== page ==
During the Sandusky trial, MaleSurvivor Communications Committee Chair Thomas Hodson (who is himself a former attorney, trial judge, and is now a journalist) will be sharing with us some helpful explanations of the stages of a criminal trial. Our hope is that sharing this information here will help people better understand what is going on behind the scenes, and eliminate some of the confusion and uncertainty that will inevitably come up. Please follow our Twitter (@malesurvivorORG) and Facebook pages for more information and reactions as well.
Sandusky Trial: Jury Instructions
After the drama of closing arguments, the judge has the austere duty of instructing the jury on the law to be used when deciding the case. This process is called “jury instructions” or the “jury charge.”
The judge will tell the jurors that they are the determiners of the facts in the case based upon the evidence (testimony and exhibits) presented. They will be instructed to apply the law, as he gives it, to the facts of the case in order to arrive at a verdict on each count of the case. He will charge them with following the law as he pronounces it to be.
The judge will likely read the rather lengthy instructions to the jury. Sometimes the jurors are provided copies of the instructions and asked to read along with the judge. This process can be lengthy and, quite frankly, boring but it is an essential and extremely important part of the trial procedure.
This will be the first time the jurors will receive the exact wording of the law that they are to use. The judge also will spend a good deal of time explaining the burden of proof and defining “proof beyond a reasonable doubt.”
The judge also will instruct the jury that the defense has no burden of proof – that the defense is not required to prove anything. He will tell them about the presumption of innocence – that the defendant is presumed not guilty until all 12 jurors can unanimously decide on a verdict of guilty.
He will tell them that it is improper for them to draw any inference from the fact that the defendant did NOT testify. He will say that there is NO legal or constitutional requirement for the defendant to testify and that the jurors cannot draw any inference from the defendant not taking the witness stand. They CANNOT hold it against him.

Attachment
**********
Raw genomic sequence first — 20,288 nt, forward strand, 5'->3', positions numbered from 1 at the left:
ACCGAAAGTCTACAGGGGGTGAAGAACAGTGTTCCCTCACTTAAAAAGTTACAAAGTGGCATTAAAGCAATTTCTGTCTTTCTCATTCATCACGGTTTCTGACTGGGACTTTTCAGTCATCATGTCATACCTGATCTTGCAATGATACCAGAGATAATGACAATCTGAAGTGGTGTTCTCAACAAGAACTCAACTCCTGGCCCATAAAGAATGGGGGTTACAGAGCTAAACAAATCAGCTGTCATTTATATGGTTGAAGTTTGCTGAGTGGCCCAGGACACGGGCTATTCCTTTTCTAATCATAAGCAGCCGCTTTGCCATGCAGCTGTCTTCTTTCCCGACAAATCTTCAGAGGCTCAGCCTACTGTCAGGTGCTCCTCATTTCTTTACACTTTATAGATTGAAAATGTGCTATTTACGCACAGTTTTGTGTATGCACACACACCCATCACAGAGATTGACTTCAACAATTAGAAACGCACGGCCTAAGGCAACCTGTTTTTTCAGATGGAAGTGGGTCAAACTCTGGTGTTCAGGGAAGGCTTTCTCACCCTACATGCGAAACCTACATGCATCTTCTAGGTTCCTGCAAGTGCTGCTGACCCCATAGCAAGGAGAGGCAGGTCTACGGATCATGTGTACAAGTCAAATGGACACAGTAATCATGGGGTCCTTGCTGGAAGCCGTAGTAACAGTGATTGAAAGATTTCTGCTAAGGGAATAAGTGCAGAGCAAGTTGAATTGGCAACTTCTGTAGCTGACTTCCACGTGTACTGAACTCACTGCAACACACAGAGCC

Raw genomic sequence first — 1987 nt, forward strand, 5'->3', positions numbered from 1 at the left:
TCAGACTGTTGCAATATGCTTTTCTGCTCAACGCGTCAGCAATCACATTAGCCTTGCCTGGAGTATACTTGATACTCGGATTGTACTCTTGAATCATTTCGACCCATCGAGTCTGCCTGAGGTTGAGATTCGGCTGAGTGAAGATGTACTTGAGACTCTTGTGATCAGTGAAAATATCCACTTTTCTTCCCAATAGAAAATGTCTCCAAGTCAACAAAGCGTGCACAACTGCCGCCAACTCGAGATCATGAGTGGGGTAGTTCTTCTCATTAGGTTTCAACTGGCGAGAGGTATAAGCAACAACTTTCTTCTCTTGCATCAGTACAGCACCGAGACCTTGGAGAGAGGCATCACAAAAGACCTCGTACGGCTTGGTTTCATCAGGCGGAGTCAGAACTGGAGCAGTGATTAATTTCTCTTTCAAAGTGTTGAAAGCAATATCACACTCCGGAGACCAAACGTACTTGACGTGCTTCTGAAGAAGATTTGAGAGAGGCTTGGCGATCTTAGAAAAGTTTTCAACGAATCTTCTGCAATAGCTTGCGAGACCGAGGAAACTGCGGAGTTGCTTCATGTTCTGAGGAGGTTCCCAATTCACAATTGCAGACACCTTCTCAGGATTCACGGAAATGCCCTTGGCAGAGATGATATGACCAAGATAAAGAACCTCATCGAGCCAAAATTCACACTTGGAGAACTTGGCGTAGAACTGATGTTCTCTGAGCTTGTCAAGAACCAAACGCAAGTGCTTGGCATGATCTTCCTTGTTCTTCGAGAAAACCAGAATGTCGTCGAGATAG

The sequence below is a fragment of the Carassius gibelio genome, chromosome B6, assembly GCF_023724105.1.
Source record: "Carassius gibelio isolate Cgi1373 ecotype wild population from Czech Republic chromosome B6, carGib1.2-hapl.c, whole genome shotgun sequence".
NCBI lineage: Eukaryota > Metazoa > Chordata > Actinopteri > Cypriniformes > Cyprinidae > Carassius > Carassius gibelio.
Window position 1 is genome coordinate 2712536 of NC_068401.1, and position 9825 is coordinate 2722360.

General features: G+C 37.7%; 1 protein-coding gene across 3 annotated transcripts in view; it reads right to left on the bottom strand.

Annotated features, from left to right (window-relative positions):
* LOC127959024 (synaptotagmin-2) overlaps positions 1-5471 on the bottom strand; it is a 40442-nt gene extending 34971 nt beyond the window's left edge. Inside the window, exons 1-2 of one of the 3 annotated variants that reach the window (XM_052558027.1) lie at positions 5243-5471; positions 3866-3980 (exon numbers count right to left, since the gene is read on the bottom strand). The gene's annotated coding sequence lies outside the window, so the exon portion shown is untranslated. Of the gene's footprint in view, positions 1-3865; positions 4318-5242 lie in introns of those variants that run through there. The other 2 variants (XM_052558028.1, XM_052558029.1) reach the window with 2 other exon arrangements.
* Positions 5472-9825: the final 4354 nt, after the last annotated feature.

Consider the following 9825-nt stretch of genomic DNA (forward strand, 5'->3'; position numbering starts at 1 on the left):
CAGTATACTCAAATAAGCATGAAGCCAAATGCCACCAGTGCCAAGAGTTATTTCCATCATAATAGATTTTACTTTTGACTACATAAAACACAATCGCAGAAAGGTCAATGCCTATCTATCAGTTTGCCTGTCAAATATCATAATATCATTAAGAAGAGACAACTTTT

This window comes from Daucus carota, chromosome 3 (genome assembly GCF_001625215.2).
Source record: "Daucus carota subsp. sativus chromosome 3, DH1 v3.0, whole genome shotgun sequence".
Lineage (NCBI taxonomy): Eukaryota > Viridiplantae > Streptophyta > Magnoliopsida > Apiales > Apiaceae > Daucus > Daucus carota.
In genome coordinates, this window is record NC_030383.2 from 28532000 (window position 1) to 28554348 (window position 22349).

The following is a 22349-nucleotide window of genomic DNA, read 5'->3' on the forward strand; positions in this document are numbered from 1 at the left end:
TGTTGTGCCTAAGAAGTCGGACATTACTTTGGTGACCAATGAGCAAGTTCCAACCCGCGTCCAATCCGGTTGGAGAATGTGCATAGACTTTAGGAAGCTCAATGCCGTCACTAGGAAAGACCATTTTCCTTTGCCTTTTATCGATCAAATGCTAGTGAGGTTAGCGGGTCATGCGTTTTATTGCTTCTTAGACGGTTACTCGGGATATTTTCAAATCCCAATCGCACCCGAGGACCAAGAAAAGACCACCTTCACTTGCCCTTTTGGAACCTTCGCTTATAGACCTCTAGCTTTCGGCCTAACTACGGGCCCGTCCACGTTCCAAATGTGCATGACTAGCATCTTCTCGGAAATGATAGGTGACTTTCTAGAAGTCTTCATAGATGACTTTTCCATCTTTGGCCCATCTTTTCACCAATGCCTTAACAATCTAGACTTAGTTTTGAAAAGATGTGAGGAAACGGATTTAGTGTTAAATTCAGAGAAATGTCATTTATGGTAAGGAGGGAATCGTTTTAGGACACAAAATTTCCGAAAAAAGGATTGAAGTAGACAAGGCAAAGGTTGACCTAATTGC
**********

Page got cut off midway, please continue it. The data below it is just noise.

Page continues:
Finally, the judge will explain to the jurors what they should do when they first begin their deliberations. He will tell them that they should pick a foreperson to make sure that their deliberations and discussions are orderly. He will stress that each juror should have the opportunity to speak and that each juror –although these are collective verdicts – should decide each case individually in accordance with his/her view of the evidence and application of the law. He also will instruct them on how to complete the written verdict forms when a verdict is reached on each count of each case.
Once the instructions have concluded, the jury will begin its deliberations and may be sequestered until the verdicts are reached or until the jury convinces the judge that it cannot arrive at a unanimous verdict.
Throughout the deliberations, the jury may ask the judge questions about the law or his instructions. Those questions are written and submitted to the judge. He will share any questions with counsel for both sides. Sometimes the judge will respond in writing and sometimes the judge will answer the questions orally with all the parties and the defendant present.